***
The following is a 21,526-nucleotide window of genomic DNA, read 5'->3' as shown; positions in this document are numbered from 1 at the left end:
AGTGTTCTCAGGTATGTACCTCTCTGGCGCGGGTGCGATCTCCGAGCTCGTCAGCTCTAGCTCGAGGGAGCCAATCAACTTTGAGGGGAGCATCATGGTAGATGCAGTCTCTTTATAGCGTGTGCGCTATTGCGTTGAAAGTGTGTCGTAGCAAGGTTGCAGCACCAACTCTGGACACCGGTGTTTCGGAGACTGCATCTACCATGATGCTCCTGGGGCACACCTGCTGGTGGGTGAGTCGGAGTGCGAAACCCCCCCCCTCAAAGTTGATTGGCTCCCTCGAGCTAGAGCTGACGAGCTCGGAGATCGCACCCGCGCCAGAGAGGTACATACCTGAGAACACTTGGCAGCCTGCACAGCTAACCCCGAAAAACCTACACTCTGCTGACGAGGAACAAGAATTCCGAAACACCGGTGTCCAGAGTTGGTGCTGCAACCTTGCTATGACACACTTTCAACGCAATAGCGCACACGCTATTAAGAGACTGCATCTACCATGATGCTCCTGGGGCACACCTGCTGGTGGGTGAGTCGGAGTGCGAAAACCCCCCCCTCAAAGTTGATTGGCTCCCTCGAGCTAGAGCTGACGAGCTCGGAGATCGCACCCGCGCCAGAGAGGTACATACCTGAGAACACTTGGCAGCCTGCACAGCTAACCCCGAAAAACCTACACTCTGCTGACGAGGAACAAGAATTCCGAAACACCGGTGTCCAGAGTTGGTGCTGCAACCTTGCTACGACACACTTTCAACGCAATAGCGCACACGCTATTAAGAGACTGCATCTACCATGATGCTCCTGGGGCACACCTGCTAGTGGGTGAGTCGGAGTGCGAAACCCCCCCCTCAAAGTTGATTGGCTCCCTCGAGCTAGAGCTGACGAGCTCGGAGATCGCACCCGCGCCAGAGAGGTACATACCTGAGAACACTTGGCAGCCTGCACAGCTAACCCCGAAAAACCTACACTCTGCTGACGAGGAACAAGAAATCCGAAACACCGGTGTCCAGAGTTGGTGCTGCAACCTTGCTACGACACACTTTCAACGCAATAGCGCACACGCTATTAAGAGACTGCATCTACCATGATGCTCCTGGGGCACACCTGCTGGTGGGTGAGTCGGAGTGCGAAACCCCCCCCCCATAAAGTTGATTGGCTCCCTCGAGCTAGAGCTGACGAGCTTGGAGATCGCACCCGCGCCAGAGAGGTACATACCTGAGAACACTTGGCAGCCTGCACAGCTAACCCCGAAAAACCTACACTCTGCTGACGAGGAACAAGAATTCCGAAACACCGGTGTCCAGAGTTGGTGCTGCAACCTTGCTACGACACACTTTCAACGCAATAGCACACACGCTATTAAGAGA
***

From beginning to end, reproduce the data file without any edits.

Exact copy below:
The following is a 21,526-nucleotide window of genomic DNA, read 5'->3' as shown; positions in this document are numbered from 1 at the left end:
AGTGTTCTCAGGTATGTACCTCTCTGGCGCGGGTGCGATCTCCGAGCTCGTCAGCTCTAGCTCGAGGGAGCCAATCAACTTTGAGGGGAGCATCATGGTAGATGCAGTCTCTTTATAGCGTGTGCGCTATTGCGTTGAAAGTGTGTCGTAGCAAGGTTGCAGCACCAACTCTGGACACCGGTGTTTCGGAGACTGCATCTACCATGATGCTCCTGGGGCACACCTGCTGGTGGGTGAGTCGGAGTGCGAAACCCCCCCCCTCAAAGTTGATTGGCTCCCTCGAGCTAGAGCTGACGAGCTCGGAGATCGCACCCGCGCCAGAGAGGTACATACCTGAGAACACTTGGCAGCCTGCACAGCTAACCCCGAAAAACCTACACTCTGCTGACGAGGAACAAGAATTCCGAAACACCGGTGTCCAGAGTTGGTGCTGCAACCTTGCTATGACACACTTTCAACGCAATAGCGCACACGCTATTAAGAGACTGCATCTACCATGATGCTCCTGGGGCACACCTGCTGGTGGGTGAGTCGGAGTGCGAAAACCCCCCCCTCAAAGTTGATTGGCTCCCTCGAGCTAGAGCTGACGAGCTCGGAGATCGCACCCGCGCCAGAGAGGTACATACCTGAGAACACTTGGCAGCCTGCACAGCTAACCCCGAAAAACCTACACTCTGCTGACGAGGAACAAGAATTCCGAAACACCGGTGTCCAGAGTTGGTGCTGCAACCTTGCTACGACACACTTTCAACGCAATAGCGCACACGCTATTAAGAGACTGCATCTACCATGATGCTCCTGGGGCACACCTGCTAGTGGGTGAGTCGGAGTGCGAAACCCCCCCCTCAAAGTTGATTGGCTCCCTCGAGCTAGAGCTGACGAGCTCGGAGATCGCACCCGCGCCAGAGAGGTACATACCTGAGAACACTTGGCAGCCTGCACAGCTAACCCCGAAAAACCTACACTCTGCTGACGAGGAACAAGAAATCCGAAACACCGGTGTCCAGAGTTGGTGCTGCAACCTTGCTACGACACACTTTCAACGCAATAGCGCACACGCTATTAAGAGACTGCATCTACCATGATGCTCCTGGGGCACACCTGCTGGTGGGTGAGTCGGAGTGCGAAACCCCCCCCCCATAAAGTTGATTGGCTCCCTCGAGCTAGAGCTGACGAGCTTGGAGATCGCACCCGCGCCAGAGAGGTACATACCTGAGAACACTTGGCAGCCTGCACAGCTAACCCCGAAAAACCTACACTCTGCTGACGAGGAACAAGAATTCCGAAACACCGGTGTCCAGAGTTGGTGCTGCAACCTTGCTACGACACACTTTCAACGCAATAGCACACACGCTATTAAGAGA